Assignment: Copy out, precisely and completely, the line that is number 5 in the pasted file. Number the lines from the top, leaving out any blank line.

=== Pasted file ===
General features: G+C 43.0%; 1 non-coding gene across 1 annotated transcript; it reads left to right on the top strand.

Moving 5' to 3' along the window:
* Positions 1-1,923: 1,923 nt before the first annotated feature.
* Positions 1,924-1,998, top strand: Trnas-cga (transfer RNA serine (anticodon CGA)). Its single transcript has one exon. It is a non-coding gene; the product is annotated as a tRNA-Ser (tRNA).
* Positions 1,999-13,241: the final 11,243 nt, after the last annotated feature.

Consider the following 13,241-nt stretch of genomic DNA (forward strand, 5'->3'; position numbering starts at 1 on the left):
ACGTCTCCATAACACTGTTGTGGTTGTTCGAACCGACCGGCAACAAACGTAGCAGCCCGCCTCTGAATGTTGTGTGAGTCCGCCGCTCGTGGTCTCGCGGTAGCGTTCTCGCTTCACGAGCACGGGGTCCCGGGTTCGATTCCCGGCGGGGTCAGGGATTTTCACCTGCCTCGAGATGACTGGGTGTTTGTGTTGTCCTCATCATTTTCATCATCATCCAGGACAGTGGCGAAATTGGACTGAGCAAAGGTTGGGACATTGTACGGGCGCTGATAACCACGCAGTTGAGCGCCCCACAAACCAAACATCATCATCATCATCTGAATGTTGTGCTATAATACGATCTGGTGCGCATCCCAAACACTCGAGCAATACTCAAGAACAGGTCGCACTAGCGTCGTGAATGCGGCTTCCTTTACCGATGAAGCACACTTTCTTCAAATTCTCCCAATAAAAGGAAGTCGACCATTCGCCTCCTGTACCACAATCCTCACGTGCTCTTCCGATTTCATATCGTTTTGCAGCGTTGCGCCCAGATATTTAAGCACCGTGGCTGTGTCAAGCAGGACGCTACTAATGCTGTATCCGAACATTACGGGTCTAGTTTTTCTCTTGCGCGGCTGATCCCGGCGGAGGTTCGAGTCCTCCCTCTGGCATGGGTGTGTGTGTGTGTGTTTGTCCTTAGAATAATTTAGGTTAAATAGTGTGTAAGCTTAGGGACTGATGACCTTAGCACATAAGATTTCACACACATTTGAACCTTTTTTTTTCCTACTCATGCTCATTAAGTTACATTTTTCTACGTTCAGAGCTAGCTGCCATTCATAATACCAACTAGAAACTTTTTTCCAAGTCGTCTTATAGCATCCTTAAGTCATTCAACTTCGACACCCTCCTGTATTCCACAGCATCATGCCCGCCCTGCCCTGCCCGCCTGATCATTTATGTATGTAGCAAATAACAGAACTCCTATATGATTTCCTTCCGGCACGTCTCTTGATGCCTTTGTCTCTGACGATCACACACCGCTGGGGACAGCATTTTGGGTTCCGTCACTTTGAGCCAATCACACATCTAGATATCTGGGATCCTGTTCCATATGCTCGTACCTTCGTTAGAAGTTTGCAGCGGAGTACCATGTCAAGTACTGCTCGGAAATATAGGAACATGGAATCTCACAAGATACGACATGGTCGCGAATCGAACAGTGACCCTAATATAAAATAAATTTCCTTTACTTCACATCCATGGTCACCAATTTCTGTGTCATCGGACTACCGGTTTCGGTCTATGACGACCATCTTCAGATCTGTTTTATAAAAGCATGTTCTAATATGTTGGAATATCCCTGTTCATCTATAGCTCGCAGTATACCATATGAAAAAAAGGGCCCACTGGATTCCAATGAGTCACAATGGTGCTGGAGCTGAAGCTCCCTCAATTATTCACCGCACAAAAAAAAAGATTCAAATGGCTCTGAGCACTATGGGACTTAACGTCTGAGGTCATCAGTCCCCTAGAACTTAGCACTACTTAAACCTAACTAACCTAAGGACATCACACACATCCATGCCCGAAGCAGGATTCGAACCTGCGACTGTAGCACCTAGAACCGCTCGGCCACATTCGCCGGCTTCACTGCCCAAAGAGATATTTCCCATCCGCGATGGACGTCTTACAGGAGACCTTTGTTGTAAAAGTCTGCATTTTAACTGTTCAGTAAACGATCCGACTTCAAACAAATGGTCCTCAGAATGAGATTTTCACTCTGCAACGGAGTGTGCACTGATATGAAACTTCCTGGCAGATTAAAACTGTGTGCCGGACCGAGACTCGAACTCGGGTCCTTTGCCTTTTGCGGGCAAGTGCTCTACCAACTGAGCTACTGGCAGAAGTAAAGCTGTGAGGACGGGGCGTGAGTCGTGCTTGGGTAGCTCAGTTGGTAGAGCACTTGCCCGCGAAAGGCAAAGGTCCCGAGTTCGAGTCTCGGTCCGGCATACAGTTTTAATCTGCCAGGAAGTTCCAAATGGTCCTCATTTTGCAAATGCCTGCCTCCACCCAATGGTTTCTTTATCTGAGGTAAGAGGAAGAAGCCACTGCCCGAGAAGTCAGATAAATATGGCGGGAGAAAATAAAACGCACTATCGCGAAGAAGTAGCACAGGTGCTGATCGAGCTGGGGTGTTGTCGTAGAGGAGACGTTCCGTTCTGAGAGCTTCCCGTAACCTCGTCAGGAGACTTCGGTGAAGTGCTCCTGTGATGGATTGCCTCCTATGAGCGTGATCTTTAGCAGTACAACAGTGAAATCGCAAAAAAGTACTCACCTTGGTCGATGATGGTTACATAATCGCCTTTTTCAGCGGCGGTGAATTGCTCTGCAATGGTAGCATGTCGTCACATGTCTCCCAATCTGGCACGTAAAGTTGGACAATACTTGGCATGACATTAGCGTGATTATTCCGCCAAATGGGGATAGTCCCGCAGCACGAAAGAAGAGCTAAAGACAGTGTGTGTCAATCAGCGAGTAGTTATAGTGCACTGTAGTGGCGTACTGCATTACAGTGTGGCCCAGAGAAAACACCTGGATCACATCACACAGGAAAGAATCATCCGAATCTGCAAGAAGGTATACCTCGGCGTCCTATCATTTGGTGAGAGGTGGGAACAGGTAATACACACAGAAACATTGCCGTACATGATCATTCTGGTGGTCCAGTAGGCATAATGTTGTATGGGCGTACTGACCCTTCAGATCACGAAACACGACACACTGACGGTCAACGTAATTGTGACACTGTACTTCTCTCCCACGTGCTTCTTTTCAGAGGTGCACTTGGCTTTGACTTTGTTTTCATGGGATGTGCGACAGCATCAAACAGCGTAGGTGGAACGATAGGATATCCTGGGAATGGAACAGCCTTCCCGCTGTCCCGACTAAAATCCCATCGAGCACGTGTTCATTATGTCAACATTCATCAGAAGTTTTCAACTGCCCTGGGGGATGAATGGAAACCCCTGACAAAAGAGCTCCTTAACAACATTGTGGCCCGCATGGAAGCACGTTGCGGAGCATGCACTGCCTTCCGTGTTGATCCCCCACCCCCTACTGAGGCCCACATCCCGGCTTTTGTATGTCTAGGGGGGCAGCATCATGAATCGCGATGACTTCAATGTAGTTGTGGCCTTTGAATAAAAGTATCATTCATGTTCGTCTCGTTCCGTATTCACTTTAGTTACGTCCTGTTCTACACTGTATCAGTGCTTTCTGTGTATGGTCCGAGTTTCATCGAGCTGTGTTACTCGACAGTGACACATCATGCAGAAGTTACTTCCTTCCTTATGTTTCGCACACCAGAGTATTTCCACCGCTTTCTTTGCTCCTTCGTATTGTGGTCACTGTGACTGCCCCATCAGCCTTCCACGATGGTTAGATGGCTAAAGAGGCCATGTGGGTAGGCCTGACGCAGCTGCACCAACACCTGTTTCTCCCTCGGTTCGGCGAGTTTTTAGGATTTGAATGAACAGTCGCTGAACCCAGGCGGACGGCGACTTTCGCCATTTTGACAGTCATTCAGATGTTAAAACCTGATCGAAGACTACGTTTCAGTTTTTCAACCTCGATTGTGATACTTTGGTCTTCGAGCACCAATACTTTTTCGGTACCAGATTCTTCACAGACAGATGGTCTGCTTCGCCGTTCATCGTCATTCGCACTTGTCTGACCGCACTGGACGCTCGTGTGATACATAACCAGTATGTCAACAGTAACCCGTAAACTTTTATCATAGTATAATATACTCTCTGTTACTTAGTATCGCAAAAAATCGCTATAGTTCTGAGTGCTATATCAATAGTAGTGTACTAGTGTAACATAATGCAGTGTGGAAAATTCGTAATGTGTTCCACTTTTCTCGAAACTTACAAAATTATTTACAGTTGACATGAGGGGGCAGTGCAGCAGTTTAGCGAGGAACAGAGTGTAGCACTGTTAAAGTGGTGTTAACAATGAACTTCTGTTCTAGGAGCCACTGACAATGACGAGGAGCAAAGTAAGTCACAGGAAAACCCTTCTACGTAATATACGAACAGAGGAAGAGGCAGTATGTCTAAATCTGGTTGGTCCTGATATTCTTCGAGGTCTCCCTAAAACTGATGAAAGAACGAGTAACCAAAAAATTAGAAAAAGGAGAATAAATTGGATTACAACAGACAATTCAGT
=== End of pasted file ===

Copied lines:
* Positions 1,999-13,241: the final 11,243 nt, after the last annotated feature.